claira curtis @ tribeca’s review published on Letterboxd:
As an avid fan of 2000s ghost shows and paranormal activity readings since I was eight, I have clung to an unshakeable unease and discomfort associated with finding faces and figures in the blurry pixels of images. There’s something deeply haunting about such phenomena, regardless of if they’re doctored or not because it aligns with a great unease of the unknown. Lake Mungo relies on that dependable fear in its audiences quite a lot but to its own benefit.
The fact the title of Lake Mungo doesn’t find clarity until there are less than 30 minutes left in the runtime speaks to a greater level of ambition the Australian mockumentary strives for. In many ways, I think Lake Mungo succeeds exceptionally at what it wants to. More a deep dive into grief over anything else, the gloom of its story hangs overhead quite heavily.
I don’t think the actual execution of dialogue and narrative always works but that’s easy enough to understand when we take note of the fact every scene was improvised. Despite that, it’s still an unsettling and upsetting examination of what sometimes comes from clinging to those we’ve lost.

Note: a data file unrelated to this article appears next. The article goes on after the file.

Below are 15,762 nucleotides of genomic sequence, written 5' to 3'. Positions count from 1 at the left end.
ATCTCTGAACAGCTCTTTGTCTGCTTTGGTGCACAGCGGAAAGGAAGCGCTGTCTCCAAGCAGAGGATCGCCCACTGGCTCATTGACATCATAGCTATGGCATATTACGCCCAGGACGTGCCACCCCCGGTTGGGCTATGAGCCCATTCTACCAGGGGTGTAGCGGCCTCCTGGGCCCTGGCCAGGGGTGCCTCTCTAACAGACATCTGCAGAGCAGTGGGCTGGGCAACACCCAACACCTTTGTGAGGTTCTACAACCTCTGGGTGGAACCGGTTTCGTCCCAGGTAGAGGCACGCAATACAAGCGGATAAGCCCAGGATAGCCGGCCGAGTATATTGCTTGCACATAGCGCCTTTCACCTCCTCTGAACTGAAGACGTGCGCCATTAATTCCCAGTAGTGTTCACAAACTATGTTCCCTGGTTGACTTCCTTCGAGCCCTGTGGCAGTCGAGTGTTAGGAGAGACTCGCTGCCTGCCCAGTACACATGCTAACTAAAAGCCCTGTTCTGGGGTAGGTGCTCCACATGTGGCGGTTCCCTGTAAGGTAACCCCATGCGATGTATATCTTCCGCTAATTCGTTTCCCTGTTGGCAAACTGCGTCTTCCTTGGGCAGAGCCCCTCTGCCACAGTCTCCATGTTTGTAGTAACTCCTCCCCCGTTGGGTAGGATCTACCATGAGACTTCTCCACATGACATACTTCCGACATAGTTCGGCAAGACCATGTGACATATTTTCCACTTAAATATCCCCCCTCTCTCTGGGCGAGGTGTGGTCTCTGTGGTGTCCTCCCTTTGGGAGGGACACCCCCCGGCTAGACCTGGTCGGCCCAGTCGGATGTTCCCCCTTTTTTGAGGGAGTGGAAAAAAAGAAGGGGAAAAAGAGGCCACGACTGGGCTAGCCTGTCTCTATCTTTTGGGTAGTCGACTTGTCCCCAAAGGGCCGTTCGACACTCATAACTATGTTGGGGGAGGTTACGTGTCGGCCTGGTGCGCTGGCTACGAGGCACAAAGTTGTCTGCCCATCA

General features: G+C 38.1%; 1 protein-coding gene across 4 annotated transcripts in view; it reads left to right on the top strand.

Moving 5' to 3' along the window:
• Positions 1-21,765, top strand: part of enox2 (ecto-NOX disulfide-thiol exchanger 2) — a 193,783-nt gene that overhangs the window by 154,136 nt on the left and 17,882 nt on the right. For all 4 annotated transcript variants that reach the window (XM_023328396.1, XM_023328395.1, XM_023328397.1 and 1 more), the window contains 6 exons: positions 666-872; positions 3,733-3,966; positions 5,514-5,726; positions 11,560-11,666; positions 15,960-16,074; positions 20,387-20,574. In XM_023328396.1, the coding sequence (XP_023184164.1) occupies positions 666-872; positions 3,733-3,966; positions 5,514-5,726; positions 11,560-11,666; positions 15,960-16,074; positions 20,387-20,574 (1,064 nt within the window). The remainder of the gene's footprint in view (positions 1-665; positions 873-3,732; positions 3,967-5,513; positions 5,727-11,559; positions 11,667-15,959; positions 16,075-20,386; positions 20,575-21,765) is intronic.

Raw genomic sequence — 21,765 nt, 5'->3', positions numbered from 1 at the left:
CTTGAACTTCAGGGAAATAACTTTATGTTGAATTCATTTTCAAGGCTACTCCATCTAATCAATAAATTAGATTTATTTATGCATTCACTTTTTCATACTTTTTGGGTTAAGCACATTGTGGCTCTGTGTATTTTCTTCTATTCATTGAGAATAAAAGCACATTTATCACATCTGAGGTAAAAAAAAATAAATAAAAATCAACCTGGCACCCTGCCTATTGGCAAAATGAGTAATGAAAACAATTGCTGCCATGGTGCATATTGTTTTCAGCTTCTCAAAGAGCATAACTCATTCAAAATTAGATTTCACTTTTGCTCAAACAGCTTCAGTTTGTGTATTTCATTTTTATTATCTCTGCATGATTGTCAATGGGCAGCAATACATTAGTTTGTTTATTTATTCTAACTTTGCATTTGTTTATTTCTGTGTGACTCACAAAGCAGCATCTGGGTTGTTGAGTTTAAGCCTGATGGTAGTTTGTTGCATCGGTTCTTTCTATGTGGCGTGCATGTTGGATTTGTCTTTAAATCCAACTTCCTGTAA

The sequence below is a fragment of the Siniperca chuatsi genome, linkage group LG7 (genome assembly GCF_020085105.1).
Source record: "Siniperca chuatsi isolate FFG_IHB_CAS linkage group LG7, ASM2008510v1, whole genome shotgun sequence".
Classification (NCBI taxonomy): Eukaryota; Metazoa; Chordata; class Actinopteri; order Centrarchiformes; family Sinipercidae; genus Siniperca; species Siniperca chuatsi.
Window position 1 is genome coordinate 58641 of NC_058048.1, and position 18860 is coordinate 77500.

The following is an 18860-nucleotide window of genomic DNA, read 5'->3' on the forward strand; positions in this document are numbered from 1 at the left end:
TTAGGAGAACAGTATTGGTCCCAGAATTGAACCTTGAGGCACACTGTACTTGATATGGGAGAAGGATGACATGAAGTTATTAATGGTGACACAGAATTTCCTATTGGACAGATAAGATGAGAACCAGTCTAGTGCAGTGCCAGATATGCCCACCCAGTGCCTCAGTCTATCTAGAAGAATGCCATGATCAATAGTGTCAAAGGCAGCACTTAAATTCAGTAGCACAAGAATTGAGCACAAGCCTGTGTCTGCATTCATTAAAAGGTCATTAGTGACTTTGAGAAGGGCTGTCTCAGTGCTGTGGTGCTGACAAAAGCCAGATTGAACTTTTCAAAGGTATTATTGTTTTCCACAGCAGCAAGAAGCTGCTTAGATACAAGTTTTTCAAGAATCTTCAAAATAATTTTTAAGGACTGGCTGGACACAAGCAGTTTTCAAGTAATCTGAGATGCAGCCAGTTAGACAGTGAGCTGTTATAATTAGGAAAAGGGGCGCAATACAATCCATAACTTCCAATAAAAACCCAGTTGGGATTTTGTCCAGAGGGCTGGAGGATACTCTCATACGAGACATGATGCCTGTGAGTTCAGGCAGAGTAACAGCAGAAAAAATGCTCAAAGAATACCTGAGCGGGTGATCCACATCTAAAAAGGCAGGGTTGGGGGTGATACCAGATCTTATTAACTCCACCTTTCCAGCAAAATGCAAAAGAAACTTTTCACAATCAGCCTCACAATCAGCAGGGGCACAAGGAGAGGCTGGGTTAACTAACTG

The universal terror of grief devours us throughout the runtime so that by the time things end, everything is more believable and horrifying. I love, love, love the pointblank reveal at the end of all easter eggs viewers more than likely missed. Mike Flanagan uses a similar idea within The Haunting of Hill House. In both cases, it ensures even when things seem okay, the viewer still feels discomforted. That lingering discomfort is one of the more impressive feats of horror, one that I’m always glad to encounter.